Sonic Paddling

Rainy lake kayaking

by Adam Wells

Once upon a time I found myself in an upper level college course called Creative Musicianship 391. Our first assignment of the semester was to take a sonic walk. Naturally everybody’s like, “Ayo teach, WTF is a sonic walk?”  We were tasked with strolling the streets of Ann Arbor later that evening and listening intently to whatever noise our ears could pick up. For one hour we had to walk, or sit, but always be listening - to the loud and quiet, near and far. Slowly subtleties surfaced and I could hear the low hum of big academic buildings buzzing through the silence. A dog barking and a door shutting three blocks away. The leaves rustling. Conversations floating out the window of a second story room.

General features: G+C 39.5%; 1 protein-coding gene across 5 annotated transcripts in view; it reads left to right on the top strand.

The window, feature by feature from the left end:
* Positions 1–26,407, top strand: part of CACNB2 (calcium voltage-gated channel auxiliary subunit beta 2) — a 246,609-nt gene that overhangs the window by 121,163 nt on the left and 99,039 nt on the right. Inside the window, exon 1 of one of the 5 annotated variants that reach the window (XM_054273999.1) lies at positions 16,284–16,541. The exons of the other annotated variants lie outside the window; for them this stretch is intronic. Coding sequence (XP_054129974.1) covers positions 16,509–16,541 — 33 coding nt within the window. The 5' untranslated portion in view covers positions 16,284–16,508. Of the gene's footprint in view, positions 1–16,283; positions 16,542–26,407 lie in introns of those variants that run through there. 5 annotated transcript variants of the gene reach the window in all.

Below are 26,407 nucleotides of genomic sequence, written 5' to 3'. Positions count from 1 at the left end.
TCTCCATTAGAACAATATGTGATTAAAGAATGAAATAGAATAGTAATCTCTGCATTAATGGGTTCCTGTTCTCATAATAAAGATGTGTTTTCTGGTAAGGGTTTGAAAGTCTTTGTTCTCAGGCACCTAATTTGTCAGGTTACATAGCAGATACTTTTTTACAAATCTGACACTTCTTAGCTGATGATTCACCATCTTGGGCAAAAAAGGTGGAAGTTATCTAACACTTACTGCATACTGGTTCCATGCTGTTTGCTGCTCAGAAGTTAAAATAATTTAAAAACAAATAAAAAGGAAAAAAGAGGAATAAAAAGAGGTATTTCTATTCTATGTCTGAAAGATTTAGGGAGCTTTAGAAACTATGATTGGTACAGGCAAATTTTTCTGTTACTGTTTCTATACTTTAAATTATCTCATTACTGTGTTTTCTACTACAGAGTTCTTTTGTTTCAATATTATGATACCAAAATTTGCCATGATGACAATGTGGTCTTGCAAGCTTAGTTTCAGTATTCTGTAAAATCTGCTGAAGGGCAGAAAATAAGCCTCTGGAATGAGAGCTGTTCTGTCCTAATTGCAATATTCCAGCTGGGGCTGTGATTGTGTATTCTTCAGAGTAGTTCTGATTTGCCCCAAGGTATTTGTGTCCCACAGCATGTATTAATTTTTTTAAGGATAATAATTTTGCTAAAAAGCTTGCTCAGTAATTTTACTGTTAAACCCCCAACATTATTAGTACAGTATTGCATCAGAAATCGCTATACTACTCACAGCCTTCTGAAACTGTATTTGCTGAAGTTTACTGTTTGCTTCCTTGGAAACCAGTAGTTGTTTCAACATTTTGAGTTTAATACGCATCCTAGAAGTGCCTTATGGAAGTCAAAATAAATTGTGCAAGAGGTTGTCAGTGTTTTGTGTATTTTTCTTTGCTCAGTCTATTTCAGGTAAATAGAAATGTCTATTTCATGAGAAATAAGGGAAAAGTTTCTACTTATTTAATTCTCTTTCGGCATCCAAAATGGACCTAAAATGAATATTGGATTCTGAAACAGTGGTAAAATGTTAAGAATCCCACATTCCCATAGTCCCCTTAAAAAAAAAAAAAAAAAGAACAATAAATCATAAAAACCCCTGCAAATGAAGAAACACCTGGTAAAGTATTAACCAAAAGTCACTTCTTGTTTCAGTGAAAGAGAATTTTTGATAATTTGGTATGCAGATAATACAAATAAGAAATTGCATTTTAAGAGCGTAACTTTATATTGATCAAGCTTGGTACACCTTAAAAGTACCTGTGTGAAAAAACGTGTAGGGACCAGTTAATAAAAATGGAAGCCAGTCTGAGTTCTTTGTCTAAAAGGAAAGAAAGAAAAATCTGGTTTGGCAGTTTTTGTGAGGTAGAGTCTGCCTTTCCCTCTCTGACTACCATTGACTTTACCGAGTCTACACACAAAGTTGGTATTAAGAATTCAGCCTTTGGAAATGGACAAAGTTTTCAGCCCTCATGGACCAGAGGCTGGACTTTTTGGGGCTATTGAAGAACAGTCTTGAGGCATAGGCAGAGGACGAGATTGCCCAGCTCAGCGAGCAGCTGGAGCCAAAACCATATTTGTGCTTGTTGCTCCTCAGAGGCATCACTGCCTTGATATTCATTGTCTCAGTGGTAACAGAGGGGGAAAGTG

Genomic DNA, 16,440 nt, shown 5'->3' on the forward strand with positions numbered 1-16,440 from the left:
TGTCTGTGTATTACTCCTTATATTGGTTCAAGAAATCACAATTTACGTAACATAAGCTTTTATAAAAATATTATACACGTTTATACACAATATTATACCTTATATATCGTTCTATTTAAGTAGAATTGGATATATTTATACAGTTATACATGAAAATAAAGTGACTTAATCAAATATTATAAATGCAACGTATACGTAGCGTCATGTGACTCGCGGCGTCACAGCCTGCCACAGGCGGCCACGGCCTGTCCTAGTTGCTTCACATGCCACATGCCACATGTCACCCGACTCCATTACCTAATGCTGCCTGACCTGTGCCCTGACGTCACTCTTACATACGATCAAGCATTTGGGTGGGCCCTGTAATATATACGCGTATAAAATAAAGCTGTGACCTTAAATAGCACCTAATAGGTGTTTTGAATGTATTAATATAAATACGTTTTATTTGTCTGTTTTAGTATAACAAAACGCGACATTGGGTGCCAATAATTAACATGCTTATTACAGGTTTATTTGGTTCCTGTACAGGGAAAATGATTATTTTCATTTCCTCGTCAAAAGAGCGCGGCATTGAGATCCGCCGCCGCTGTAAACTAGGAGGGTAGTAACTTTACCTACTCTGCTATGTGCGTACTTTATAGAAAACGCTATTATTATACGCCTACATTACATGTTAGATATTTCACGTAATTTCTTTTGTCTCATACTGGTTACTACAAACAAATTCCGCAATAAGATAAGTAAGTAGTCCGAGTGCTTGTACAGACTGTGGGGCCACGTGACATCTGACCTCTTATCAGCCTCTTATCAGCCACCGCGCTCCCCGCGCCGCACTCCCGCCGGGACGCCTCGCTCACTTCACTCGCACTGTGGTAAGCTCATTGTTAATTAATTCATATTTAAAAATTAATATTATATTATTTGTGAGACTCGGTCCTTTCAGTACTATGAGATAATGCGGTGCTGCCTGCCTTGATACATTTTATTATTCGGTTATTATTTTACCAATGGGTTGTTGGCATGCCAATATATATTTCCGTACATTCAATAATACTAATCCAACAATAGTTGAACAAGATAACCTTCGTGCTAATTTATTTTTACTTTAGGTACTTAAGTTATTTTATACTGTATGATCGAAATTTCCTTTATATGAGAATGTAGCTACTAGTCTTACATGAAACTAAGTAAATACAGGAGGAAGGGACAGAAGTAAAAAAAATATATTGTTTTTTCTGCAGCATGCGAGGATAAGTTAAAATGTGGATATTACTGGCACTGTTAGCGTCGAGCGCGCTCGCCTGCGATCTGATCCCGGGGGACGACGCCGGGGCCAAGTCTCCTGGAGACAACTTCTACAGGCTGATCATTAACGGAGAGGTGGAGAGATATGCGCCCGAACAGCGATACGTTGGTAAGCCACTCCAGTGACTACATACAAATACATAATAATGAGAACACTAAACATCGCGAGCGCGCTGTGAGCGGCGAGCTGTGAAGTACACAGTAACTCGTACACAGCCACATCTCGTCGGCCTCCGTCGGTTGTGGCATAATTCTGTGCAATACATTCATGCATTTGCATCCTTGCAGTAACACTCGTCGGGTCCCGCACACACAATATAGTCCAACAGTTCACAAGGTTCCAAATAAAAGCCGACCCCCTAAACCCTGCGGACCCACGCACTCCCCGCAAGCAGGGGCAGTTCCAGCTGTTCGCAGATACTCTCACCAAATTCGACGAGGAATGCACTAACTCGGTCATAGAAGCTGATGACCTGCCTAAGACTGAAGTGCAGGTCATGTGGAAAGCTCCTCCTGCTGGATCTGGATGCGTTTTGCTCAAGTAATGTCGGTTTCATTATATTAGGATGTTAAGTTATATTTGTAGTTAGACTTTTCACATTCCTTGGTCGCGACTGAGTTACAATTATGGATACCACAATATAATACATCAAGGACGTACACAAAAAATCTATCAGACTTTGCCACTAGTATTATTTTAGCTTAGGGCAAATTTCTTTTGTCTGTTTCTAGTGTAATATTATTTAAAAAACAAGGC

Calm lake

Our goal was to find rhythm. It could come in the form of a washing machine spinning, or wiper blades on a windshield. There was no correct or incorrect observation. Rhythm doesn’t always come in the form of a kick drum.

Recreational paddling

So last weekend when Annie and I found ourselves at a tiny inland lake on Whidbey Island (1 hour north of Seattle) - the quiet reminded me of that sonic walk six Januaries ago. We paddled to the center of Goss Lake and stopped. There were no motorboats. Just us and the ducks breaking the glassy surface, listening and watching while the world spun by.

Kayaking date

Creek paddling

Kayaking beers

Kayaking home


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